The Wonders of Pie: Meat and Potato

It's Halloween and the natural pattern in our house is to turn from summer foods to warming winter ones. This is the season of the pie.



There is nothing more Halloween and Bonfire night than Meat and Potato pie with red cabbage or black peas. Though I shudder at the latter, never a great fan of the taste (the lashings of vinegar that some people insist on drowning them in) or the aftermath. Several days of open windows, flung open doors and embarrassed coughs as the duvet cover rises is something I can do without. If you want to fart yourself silly than make some black peas, I have included the recipe at the end of this post, but I won't be joining you. In this Meat and Potato pie I have gone for solid pieces of beef but in the past I have made it with mince and still enjoyed it. Sometimes more!

INGREDIENTS
2.75kg/6lb braising steak, cut into small cubes.
3 medium onions, chopped.
2.75kg/6lb potatoes, peeled, cut into chunks the same size as the braising steak.
1 tbsp beef extract (this is optional and adds another depth of flavour but an Oxo cube is just as good).
4 tbsp gravy granules (just use these rather than the extract if you can't get it. Please don't attack cows in a field thinking that somehow you can extract from them).

PASTRY
You have two options here you can make your own or just buy it in. Frankly, life is too short and most shop bought pastry nowadays is cheap, of a good quality and saves time when you have a toddler like Little D underfoot. However, if you are purist, toddler free or just saintly in that Nigella way, here is a pastry recipe.

500g/1lb 2oz plain flour
2 tsp salt
125g/4½oz margarine, cut into small cubes (Stork margarine will do. Frankly, I would substitute butter for a richer pastry but I am trying to be healthy for you here).
25g/4½oz lard, cut into small cubes.
125ml/4fl oz cold water.
1 egg, beaten.

HOW TO DO IT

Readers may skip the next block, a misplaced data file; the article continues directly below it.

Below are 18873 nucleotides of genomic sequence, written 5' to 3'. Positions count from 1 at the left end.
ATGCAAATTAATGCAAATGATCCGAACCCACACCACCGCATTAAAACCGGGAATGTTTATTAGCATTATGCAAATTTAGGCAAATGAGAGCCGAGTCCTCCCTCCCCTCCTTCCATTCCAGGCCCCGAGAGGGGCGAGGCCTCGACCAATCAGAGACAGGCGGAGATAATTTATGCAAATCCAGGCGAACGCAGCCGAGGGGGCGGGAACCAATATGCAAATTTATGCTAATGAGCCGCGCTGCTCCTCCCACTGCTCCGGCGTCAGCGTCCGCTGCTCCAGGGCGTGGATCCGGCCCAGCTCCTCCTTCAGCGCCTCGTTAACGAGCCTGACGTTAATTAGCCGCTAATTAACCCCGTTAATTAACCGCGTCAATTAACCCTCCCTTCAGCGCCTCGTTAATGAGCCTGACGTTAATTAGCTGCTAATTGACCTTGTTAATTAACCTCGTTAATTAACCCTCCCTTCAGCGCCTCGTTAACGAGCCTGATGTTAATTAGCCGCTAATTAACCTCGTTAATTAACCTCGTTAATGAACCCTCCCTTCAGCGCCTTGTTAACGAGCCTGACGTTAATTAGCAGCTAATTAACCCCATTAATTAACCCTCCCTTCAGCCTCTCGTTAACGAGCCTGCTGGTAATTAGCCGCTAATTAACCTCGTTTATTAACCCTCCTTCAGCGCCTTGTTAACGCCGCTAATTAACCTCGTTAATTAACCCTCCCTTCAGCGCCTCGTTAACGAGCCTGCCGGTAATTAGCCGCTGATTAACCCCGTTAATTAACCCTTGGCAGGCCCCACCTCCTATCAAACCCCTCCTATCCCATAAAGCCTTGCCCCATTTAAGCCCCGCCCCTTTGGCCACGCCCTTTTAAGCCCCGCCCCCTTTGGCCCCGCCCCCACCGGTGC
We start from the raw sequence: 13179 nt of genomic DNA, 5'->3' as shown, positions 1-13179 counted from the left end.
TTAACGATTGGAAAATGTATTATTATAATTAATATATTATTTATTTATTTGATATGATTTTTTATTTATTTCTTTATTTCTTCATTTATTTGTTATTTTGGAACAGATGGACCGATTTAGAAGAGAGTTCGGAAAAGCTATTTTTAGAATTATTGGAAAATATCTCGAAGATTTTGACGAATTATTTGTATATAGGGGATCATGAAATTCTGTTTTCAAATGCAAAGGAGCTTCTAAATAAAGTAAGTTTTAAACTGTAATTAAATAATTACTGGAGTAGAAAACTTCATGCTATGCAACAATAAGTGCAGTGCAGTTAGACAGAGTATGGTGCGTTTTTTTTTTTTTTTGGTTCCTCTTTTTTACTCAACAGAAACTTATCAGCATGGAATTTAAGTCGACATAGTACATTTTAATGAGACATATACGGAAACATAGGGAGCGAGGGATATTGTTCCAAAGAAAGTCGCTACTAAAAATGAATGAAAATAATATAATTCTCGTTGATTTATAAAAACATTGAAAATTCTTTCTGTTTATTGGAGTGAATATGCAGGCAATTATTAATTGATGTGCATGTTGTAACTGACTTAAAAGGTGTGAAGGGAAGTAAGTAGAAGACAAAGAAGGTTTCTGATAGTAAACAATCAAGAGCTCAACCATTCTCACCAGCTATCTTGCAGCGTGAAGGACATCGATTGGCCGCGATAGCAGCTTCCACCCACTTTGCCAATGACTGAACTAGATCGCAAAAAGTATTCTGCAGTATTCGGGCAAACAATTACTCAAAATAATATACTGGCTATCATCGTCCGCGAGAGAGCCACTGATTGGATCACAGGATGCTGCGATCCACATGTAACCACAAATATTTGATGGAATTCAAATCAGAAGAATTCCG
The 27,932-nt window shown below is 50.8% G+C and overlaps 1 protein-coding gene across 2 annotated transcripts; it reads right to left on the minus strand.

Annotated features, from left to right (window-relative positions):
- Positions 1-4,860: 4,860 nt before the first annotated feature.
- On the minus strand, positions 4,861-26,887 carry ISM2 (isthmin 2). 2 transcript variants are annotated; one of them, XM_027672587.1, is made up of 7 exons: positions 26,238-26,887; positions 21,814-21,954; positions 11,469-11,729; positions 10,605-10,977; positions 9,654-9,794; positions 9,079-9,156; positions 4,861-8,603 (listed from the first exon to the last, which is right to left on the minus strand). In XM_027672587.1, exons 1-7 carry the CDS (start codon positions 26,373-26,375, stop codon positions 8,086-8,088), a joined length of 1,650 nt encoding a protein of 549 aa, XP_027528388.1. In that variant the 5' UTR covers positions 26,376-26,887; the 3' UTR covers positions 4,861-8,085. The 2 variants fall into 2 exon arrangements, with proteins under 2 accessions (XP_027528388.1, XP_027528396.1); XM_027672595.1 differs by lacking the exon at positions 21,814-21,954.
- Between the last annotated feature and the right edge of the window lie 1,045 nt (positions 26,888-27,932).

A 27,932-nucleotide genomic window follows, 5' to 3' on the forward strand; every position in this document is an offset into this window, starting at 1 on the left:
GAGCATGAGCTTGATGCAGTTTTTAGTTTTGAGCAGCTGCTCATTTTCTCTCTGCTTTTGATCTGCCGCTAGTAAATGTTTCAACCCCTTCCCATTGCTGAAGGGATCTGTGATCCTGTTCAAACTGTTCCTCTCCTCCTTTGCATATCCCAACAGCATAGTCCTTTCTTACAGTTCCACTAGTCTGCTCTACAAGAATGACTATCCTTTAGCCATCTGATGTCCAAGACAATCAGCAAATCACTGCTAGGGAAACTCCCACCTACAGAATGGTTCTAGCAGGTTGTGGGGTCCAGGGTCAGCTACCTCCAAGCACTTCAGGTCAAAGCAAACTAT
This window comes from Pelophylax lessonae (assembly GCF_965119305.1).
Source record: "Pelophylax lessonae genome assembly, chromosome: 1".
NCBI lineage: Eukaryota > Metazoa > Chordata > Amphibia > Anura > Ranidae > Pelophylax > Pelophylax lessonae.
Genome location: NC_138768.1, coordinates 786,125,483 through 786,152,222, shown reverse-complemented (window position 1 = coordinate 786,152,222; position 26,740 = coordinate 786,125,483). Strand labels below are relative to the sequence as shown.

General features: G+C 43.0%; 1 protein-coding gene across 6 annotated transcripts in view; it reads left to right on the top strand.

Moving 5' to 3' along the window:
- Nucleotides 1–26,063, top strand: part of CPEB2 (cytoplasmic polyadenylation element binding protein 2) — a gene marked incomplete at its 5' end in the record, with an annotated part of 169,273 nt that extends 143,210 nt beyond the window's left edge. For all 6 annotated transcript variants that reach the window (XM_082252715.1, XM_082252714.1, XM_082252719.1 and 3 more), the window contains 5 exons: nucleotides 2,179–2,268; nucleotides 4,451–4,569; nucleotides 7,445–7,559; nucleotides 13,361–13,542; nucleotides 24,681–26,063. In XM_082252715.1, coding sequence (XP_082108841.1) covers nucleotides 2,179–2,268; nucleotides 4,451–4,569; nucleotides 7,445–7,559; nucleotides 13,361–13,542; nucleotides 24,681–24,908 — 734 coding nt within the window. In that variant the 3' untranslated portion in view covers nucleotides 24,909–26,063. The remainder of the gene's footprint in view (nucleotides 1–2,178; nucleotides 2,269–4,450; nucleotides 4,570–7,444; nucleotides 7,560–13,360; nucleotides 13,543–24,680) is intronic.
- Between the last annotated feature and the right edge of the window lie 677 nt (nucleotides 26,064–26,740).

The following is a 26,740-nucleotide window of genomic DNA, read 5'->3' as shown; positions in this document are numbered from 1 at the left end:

Place the beef and onions in a large saucepan and add salt. Pour in water to cover the beef and bring to the boil, once boiling cover with the lid, reduce the heat and simmer gently for 2½–3 hours, or until the meat is tender. This is sometimes why I opt for mince, as this speeds up the process. As you now have time on your hands, you could take a bath, run riot with your kids but if you want to get ahead of the game and you have opted to make your own pastry I suppose I should tell you how to do that. Buy it. No, sorry. Being serious, tip the flour and salt into a bowl, and add the cubes of margarine (or use butter if you're like me) and lard. Using your fingertips, please do not pummel it with fists, rub the fat into the flour until the mixture has the texture of breadcrumbs, and all traces of fat have vanished (this is not a workout tip, I mean the lard. People have fat, it keeps us warm, wobbly and happy in winter). Now add the water and mix with a bog standard cutlery knife to allow you to scrape around the bowl. Do this until the pastry begins to come together. Add more water slowly if it is needed. Now you can take your aggression out on the dough, bad day at work? Your kid really annoying you? Your other half forgot your birthday? Then knead the dough (also for the inherently annoyed, take up bread making and watch your concerns wash away). Knead the dough, each time you stretch it, think of your boss, your annoying teenager, your forgetful partner. Shape the dough into a ball, wrap in clingfilm and chill in the fridge for 30 minutes, or until the beef mixture is cooked.